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 is also believed to be working on a videogame streaming service, and already owns Twitch, which was an obvious target of Google’s pairing of game streaming and YouTube. Apple is also working on its own “Netflix for videogames,” according to earlier reports, and is hosting an event next week in Cupertino, Calif., that could bring more details. Microsoft Corp.,

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 , with its Xbox business hanging in the balance, also has its nascent Project X in the works.

Colin Sebastian, an analyst with Robert W. Baird, wrote in a note that Google’s streaming approach could bring more consumers into the gaming market.

“While more hard-core gamers don’t have objections to high-priced hardware, we believe eliminating big-ticket console purchases should expand the videogame total available market, initially on the casual end of the spectrum, but over time to AAA titles,” Sebastian said in a note to clients.

Anyone who has dealt with the hard-core gaming community, though, knows how tough they can be on any company that does not satisfy their needs. Streaming services that attempt to attract new users without offering anything for the current core gamers will likely face a barrage of negativity and a rough early life that could doom it before it actually finds a new audience.

Nvidia’s approach also could expand the audience, as it seeks to offer high-end gaming on machines that don’t have its high-end equipment. At GTC, Huang revealed this week that Nvidia is partnering with telecommunications companies in other countries, providing them with servers that can run its GeForce Now service — as a start, Japan’s SoftBank

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  and South Korea’s LG

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  plan to sell the service to their customers and split the revenue with Nvidia.

Huang thinks that is the type of approach that could draw new gamers.

“The [Geforce Now] service is probably for the billion PC consumers who don’t have GeForces,” referring to Nvidia’s gaming cards.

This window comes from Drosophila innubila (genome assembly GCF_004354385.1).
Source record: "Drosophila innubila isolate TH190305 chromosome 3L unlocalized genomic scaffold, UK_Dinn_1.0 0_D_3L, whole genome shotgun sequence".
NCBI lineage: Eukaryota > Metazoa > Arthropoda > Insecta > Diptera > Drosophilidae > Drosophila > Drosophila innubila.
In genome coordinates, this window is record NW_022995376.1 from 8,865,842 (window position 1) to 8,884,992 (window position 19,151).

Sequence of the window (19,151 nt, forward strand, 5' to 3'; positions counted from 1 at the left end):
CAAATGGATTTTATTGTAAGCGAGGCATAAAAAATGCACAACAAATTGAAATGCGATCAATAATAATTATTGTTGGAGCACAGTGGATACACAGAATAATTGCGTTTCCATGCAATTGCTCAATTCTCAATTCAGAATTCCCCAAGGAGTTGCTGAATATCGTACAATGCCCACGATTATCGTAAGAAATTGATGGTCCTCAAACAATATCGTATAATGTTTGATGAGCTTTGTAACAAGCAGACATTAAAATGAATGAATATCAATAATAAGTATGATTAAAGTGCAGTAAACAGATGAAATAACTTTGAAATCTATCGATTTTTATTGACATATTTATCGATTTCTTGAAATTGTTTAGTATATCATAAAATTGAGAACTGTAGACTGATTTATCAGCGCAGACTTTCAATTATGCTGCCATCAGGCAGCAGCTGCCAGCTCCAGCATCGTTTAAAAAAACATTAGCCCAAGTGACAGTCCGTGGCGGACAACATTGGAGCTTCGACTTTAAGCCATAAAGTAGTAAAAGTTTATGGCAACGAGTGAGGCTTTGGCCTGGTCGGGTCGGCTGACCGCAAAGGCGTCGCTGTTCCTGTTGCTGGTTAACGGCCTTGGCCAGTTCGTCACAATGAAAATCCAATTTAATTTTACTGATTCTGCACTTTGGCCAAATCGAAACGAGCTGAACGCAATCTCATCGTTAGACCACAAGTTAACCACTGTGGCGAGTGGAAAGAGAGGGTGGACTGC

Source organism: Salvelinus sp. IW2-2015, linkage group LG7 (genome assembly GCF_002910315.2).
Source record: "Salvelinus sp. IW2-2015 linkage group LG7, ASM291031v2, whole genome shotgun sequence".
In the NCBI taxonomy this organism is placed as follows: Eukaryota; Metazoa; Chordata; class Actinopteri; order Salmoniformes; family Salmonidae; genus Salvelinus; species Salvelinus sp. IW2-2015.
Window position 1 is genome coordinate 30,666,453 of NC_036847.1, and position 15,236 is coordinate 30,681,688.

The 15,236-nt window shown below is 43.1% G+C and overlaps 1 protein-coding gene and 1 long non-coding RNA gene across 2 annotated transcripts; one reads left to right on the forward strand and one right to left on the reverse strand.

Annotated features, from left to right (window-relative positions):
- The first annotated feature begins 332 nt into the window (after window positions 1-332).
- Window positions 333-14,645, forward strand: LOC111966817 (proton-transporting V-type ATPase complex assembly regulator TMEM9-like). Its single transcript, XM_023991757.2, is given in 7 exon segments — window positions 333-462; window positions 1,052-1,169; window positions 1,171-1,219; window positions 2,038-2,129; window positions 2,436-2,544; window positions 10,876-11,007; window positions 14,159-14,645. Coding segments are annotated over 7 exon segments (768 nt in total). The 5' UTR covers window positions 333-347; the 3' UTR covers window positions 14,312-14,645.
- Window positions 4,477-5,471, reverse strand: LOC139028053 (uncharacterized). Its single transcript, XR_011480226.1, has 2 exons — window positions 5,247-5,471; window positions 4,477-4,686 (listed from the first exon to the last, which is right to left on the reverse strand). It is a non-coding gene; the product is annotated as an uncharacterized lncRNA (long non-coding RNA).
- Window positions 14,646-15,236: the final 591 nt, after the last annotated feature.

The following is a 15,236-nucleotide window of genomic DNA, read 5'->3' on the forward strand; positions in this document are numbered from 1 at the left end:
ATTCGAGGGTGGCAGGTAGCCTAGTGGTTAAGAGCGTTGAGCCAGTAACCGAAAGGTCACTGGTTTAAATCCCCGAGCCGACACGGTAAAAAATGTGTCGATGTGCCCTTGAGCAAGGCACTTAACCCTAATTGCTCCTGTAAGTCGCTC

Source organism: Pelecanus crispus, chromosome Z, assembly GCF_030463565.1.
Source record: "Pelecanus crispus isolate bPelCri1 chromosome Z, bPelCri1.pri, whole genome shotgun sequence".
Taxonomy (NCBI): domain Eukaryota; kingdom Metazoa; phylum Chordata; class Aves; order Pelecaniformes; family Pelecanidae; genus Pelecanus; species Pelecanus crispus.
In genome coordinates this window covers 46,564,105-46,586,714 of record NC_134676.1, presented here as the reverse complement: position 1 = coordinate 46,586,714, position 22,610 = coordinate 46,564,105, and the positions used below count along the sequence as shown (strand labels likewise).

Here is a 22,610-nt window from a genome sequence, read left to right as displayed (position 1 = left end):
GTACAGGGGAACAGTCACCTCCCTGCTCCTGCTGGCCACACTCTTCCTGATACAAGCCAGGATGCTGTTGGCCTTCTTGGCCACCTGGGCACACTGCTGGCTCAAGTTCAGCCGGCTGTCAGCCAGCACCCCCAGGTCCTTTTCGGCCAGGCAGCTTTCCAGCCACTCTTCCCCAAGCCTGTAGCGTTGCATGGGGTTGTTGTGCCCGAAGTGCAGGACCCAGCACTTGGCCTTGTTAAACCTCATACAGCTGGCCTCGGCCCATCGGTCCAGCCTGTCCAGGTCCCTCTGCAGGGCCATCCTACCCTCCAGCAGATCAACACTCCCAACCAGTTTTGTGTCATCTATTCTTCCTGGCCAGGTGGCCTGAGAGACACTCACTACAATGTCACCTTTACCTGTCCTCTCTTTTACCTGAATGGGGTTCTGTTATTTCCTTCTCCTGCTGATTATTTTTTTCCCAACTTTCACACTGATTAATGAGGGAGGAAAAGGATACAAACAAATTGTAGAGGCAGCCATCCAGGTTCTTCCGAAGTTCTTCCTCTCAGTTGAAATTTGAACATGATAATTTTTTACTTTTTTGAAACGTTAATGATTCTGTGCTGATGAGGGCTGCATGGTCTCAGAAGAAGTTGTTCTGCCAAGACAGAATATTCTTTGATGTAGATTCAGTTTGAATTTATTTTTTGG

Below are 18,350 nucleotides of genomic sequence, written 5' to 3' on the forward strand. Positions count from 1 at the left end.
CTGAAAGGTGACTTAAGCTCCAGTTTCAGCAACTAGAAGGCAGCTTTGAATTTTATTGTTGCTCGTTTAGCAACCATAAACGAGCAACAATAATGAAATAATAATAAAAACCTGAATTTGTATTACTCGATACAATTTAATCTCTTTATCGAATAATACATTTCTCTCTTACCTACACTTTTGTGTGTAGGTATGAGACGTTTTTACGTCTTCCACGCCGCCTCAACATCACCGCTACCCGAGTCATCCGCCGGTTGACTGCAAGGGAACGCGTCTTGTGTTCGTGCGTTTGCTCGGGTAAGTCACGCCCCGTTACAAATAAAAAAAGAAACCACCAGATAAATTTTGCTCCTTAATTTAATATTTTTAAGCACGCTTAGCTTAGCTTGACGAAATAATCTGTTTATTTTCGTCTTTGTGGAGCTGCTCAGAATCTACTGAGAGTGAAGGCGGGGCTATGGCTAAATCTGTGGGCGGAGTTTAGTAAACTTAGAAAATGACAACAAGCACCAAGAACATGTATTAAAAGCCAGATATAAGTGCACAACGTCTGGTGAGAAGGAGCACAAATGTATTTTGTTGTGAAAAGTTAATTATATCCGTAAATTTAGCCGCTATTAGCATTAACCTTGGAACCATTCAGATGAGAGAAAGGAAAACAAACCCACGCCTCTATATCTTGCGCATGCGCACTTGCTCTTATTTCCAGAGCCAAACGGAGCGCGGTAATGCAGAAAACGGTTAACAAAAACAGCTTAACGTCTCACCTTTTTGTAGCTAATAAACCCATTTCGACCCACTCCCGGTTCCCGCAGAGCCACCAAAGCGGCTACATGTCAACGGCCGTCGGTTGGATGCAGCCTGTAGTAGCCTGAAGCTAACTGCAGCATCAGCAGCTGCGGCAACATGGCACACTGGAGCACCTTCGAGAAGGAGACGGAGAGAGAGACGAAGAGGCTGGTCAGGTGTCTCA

While that may be, Google appears to be building a service for those who don’t even know what a GeForce is — those who watch other people play videogames on YouTube and want to try the games themselves. Stadia offers an easy way to access those games, likely at a cheap price and without the difficulty of signing up for a streaming service that has 1 million waiting just to try it and may require interacting with one’s internet provider.

While Huang defended how gamers want to play today, the news from Google could represent the future of where gaming is going, at least perhaps for the less hard-core gamers. The Netflix analogy is apt for gamers as well: Just as hard-core cinephiles still prefer to see many movies on the big screen while the larger, mainstream audience is at home streaming at their convenience, the same could be said for the serious gamers versus the casual enthusiasts.

Neither approach feels perfect — Google may struggle to find support from hard-core gamers and the videogame industry, while Nvidia will likely struggle to move beyond its base of hard-core gamers. Don’t worry, though, it feels like there will be a lot more offerings coming soon from other companies that believe they can create the long-expected but potentially impossible “Netflix for games.”